Third, potential profitability on streaming is very high. Showtime's profits can be isolated in CBS's 10K. As of last year, Showtime had a 38% operating margin. Showtime is only netting $6.85 of the $15 charged by the cable operators, so clearly Netflix can earn much more money on incremental subscriber growth.

    Fourth, new content offers pricing leverage. Yes Netflix is upgrading their content offerings with the Disney deal and the launch of original programming this year. Does anyone seriously think the company will never raise subscription prices as the content improves? Early reviews suggest House of Cards is comparable in quality to HBO and Showtime productions. HBO costs $15 a month; Netflix costs $8. Each $1 increase is $3.50 per share.

    As for the valuation of the stock, please don't include the start up losses from the international business in your EPS calculation. All media businesses lose money as they build out their audience. There is the negative cost of acquiring content upfront which is then offset by future subscription fees and/or advertising dollars.

    I believe a better way to look at Netflix is to estimate what the US business can earn in the next year or so and then put a value on the international subscribers. Netflix generated an 18.5% contribution margin in the 4th quarter (significantly less then Showtime) and management believes margins can grow approximately 100 basis points per quarter. If they can maintain the pace of subscriber growth in the US another year, the earnings will be over $5.50 per share assuming a continued decline in the DVD business.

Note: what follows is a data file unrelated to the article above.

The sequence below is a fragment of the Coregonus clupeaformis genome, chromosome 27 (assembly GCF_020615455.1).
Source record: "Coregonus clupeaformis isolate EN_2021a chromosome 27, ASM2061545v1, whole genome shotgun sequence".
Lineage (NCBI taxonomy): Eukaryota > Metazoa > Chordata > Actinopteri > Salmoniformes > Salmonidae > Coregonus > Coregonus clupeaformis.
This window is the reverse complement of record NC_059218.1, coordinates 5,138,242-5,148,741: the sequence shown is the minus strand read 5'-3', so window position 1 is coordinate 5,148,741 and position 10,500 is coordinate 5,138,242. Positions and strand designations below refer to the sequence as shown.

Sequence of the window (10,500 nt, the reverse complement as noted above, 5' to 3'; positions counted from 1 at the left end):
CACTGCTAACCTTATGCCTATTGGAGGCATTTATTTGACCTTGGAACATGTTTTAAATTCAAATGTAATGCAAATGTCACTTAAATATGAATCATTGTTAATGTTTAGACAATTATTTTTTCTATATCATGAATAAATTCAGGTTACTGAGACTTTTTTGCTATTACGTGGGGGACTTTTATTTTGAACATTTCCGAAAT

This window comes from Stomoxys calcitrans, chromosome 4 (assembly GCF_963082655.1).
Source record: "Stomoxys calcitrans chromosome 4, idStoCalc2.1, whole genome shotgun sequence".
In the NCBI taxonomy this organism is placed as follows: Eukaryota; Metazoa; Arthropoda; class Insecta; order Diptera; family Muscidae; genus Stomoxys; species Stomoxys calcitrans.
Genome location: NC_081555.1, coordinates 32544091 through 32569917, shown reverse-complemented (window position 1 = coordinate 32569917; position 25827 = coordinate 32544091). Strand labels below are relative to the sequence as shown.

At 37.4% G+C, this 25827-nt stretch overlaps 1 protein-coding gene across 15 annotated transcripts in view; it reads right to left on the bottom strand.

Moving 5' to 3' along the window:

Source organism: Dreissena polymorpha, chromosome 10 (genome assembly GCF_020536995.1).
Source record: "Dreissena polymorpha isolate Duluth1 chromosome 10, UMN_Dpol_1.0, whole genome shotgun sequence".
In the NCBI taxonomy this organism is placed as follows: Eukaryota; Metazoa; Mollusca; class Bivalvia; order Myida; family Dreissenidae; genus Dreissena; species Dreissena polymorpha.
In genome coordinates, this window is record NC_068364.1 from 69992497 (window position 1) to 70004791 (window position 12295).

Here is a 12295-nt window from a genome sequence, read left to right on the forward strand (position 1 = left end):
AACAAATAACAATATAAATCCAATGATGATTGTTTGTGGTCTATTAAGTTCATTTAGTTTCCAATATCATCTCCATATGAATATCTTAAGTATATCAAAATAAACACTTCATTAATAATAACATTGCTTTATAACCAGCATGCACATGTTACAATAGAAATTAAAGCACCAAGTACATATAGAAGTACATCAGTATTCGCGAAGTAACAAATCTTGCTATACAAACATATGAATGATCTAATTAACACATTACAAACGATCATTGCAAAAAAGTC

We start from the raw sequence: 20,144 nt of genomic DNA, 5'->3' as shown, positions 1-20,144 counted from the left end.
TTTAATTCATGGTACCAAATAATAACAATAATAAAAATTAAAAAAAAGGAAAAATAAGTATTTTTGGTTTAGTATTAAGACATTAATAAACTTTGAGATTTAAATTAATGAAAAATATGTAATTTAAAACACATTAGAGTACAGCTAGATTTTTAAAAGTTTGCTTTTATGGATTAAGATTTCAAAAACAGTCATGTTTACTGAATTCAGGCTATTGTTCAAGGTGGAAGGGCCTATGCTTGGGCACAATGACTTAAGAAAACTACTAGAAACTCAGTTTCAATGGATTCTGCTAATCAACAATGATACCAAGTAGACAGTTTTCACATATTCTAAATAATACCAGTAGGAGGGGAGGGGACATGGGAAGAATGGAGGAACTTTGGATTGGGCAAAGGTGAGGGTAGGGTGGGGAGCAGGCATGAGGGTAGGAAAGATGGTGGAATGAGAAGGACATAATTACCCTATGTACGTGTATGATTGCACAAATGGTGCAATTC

I believe the international subs should be valued at $100 per sup. That is very conservative since they are generating $84 dollars a year in revenue. Just to put it in perspective, the stock market is valuing a Time Warner cable subscriber at $3300. I realize the monthly fee at Time Warner is much higher, but a Time Warner sub is not worth $40 more particularly as more and more are either discontinuing their service or cutting back to a more basic package.